top of page

What Is An IOLTA Account? The difference between IOLTA and Attorney Trust.

Updated: Mar 29

All of these account types (IOLTA, IOLA, and Attorney Trust) have the same purpose. They are all used to separate the client’s money from the regular business or operating account. The difference is simply the interest - how much it accrues and who gets it.

Whatever it is called, we need to make sure with the bank that the fee cannot be charged to that account. A separate operating account or credit card has to pay all fees so that the customer’s money is never touched.

IOLTA (Interest on Lawyer Trust Account) and IOLA (Interest on Lawyer Account) are the same, with different names. Most states use the IOLTA name, except for New York, which has its own naming schemes, uses the IOLA.

iolta accounting

An IOLTA account is a type of trust account that can collect the interest, then transfers the interest collected to the state bar, usually for charitable purposes, primarily the provision of civil legal services for poor people (such as landlord/tenant issues, custody disputes, and advocacy for people with disabilities). For a clearer definition, it is a method of raising money to fund civil legal services for low-income people through the use of the interest earned on the attorney trust account.

In the United States, lawyers are allowed to place client funds in interest-bearing lawyer trust accounts. In the 1980s, the Interest on Lawyer Trust Accounts program was first established in the U.S. Nowadays, all 50 states and the District of Columbia have IOLTA programs. However, only 44 states require lawyers to participate. In states with mandatory IOLTA participants, the lawyer must place client funds into a trust account and cannot withdraw the money until they have earned the fee.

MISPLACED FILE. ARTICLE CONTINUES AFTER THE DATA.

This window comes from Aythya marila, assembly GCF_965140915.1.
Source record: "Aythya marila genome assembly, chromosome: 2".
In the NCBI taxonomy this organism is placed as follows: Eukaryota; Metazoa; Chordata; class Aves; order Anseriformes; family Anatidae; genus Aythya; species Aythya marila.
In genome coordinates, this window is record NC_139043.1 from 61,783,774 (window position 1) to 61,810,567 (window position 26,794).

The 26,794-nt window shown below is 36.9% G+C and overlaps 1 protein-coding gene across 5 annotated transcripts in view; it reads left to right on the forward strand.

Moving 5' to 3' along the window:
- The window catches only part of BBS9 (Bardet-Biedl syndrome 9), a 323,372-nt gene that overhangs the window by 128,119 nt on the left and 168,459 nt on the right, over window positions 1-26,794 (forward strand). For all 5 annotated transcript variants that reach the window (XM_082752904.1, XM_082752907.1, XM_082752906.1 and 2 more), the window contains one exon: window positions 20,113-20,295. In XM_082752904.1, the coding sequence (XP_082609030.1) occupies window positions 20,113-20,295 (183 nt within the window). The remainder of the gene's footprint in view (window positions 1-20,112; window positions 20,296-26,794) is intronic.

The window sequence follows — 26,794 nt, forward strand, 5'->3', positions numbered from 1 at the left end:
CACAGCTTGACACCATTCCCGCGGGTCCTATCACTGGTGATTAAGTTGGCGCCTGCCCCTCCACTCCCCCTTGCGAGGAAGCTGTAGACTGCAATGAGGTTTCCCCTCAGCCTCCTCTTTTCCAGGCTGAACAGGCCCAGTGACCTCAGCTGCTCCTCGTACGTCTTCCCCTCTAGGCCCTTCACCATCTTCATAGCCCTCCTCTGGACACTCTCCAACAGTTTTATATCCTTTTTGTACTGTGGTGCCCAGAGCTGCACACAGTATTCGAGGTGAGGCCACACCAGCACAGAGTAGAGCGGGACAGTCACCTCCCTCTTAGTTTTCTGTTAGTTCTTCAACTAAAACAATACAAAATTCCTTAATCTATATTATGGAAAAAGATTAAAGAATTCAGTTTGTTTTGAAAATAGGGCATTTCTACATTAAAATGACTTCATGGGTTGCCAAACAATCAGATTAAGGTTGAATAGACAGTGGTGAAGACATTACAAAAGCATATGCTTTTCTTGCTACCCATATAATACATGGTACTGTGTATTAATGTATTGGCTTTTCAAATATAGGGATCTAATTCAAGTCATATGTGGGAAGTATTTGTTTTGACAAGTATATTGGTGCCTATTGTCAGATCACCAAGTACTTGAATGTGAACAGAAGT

What Is An Attorney Trust Account?

An attorney trust account is the second type of trust account, which may or may not be interest-bearing. For most attorneys, it is a non-IOLTA trust account used for an individual client with a large balance held, such as payments for personal injury. If the account accumulates interest, the interest will be transferred to the customer.


Here's a visual guide to understanding the difference between IOLTA and IOLA


When to Use IOLTA and Trust Accounts for Your Legal Practice

Understanding when to use an IOLTA (Interest on Lawyers Trust Accounts) versus a traditional trust account is pivotal for legal professionals and their clients. An IOLTA is ideal for holding client funds temporarily where the interest generated is used for charitable purposes, mainly to fund civil legal services for those unable to afford it. These accounts are particularly beneficial when the funds are too small or held for too short a time to generate significant interest for the client if placed in a separate interest-bearing account.

On the other hand, a trust account is used for holding larger sums of client funds or when funds are to be held for longer periods. The interest generated in these accounts benefits the client directly, making it suitable for scenarios such as holding settlement amounts or payments for personal injury cases.


 
trust accounting




trust account reconciliation



 

If you, as a business owner, see that you cannot handle accounting on your own, consider hiring an accountancy service for contractors to help you with it.

Irvine Bookkeeping's Specialized Services for IOLTA Management

Irvine Bookkeeping offers specialized bookkeeping services tailored for law firms, ensuring compliance and optimal management of IOLTA and trust accounts. Our expertise not only simplifies the intricate process of legal bookkeeping but also ensures that law firms can focus on their core activities. By leveraging Irvine Bookkeeping’s services, law firms can ensure accurate and compliant management of both IOLTA and trust accounts. Reinforcing trust with their clients while contributing to the broader social good through the IOLTA program.

Call Irvine Bookkeeping now for a Free Quote!

irvine bookkeeping for law firm

Comments


bottom of page